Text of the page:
Times 26,258

Very pleasant and steady solve, on which I stopped the clock at 13:55; this time involved going down a few blind alleys along the way, and having to trust the wordplay on a couple of occasions where the definition wasn’t necessarily part of my regular daily vocabulary. As I have no errors, it would appear the wordplay deserved my trust, so I can have no complaints.

9 AUTOCLAVE – (COATVALUE)*. As I remember it from school, some sort of pressure cooker which sterilises your laboratory glassware and the like. Our medical correspondent Dr Thud is possibly even now using one as a flat surface on which to solve this puzzle.
10 COPRA – P{ower} in COR(“My!”), A{rea}. The oil being coconut oil.
11 ABSENT – i.e. “out”. It took a while for the penny drop moment to arrive, when I suddenly remembered that absence is, of course, what makes the heart grow fonder.
12 ON COURSE – double def.
13 TOILER – (ELIOT)rev., R{uns}. The most surprising thing I learned this week is that T.S. Eliot and Groucho Marx were both great fans of the other’s work and had a regular correspondence in the 1960s. I am now hoping to discover that Seamus Heaney spent his twilight years exchanging e-mails with Robin Williams.
15 MUST HAVE – MUST(=mould), AV(the Authorised Version of the Bible) in HE.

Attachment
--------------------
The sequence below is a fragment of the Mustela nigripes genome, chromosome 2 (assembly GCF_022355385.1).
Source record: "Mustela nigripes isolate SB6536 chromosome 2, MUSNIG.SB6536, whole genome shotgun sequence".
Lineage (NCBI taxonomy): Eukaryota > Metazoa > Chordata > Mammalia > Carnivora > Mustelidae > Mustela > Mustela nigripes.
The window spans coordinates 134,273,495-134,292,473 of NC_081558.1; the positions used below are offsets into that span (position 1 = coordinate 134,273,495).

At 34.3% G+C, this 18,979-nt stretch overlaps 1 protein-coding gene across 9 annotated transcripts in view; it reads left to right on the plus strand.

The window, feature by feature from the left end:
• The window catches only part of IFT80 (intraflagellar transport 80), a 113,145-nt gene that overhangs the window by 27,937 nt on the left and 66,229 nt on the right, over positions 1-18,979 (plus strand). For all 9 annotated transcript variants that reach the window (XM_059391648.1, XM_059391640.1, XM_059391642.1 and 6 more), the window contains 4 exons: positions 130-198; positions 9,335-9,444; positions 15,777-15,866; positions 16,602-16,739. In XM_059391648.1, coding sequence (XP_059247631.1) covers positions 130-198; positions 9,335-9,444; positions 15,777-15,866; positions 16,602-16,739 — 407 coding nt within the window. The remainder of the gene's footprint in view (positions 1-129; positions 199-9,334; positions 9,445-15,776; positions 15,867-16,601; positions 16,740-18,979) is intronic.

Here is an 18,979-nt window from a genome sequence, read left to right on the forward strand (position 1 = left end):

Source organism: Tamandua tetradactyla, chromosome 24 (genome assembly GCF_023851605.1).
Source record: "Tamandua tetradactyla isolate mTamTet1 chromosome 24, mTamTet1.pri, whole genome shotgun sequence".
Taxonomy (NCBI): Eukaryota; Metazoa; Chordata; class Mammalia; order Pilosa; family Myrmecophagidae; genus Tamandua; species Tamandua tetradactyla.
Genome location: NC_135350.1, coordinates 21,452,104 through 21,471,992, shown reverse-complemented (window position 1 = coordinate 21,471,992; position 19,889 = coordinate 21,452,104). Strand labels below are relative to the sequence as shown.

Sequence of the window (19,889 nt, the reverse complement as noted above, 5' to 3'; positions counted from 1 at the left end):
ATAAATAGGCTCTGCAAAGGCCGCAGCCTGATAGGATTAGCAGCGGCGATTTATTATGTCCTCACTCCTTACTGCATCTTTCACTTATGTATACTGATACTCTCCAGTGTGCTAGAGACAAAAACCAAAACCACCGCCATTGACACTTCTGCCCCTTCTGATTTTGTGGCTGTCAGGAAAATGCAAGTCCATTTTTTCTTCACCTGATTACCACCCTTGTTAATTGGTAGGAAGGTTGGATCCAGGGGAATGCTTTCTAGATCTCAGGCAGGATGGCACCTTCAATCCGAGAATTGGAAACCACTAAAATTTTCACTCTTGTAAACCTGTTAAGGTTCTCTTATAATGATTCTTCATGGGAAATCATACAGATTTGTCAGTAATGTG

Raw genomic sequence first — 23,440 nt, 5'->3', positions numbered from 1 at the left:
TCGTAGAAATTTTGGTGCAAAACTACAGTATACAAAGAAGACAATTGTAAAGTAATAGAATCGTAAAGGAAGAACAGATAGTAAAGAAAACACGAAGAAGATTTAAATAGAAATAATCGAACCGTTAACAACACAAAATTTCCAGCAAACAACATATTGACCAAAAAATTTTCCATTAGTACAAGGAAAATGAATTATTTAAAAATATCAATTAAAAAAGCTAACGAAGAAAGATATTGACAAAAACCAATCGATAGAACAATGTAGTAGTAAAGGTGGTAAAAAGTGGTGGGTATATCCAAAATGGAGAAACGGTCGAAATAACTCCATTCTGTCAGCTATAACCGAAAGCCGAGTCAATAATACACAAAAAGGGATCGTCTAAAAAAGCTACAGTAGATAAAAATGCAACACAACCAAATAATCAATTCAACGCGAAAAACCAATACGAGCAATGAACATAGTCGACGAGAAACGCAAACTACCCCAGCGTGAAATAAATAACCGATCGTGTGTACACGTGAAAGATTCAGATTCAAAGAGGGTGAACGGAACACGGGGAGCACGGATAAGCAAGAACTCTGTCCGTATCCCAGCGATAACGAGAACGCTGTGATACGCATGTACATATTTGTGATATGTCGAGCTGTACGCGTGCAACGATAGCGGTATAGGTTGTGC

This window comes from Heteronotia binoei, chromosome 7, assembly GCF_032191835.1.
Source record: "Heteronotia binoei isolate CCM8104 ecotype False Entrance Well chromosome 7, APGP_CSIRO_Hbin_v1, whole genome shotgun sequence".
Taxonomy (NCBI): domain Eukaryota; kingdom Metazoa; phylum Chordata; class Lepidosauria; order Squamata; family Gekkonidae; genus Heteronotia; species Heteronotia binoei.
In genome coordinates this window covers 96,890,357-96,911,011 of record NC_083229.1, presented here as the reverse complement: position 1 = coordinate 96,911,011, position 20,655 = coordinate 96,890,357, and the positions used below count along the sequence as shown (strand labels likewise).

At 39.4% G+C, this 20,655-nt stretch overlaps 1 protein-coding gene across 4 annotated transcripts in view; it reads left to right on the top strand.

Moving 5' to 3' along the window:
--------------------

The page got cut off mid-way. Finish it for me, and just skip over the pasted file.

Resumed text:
18 ET CETERA – [A R{epublican} {D}ETECTE{D}]all rev.
19 LAMENT – AMEN in LT. Here I spent some time attempting to find the complaint which featured AYE or YES inside the COL or GEN.
21 COME TRUE – COMET(an ominous sign to people with less astronomical knowledge than we have now) RUE.
23 PORTERSUPPORTER minus the SUP. Foolishly I started by taking out the PORT, which doesn’t work at all.
26 TREND – {flai}R in TEND.
27 A BIT THICK – double def. One of those phrases which you can imagine Bertie Wooster using regularly (edit: I’ve checked. He does).
28 SET GREAT STORE BY – SET(=class) GREATS(what the rest of the world calls Classics; Oxford loves having its own name for things) TORE BY.
1 STATANT – STAT(=fact) ANT(=one with six legs). I can’t honestly claim to have known this heraldic term describing animals standing on four legs, but it’s pretty easily worked out, especially if you know rampant and couchant and the like.
2 CUTIS – CUT 1’S.
4 IVAN – I, VAN(=front).
6 MACHO – Move Army Commanders Hurled Orders.
7 ASPARTAME – A SPAR, TAME. I am not a devotee of diet products, as my waistline will testify, but this sugar substitute has crept into my mind somewhere.
8 DEADEYE – DEAD(=”dull”), EYE(=”look at”). Another where I had to trust the wordplay and checkers, as I was unfamiliar with this circular wooden block with a groove round the circumference to take a lanyard, used singly or in pairs to tighten a shroud. I was looking for the Geoffrey Boycott style block instead, along the lines of DEADBAT, but like him I got there in my own time.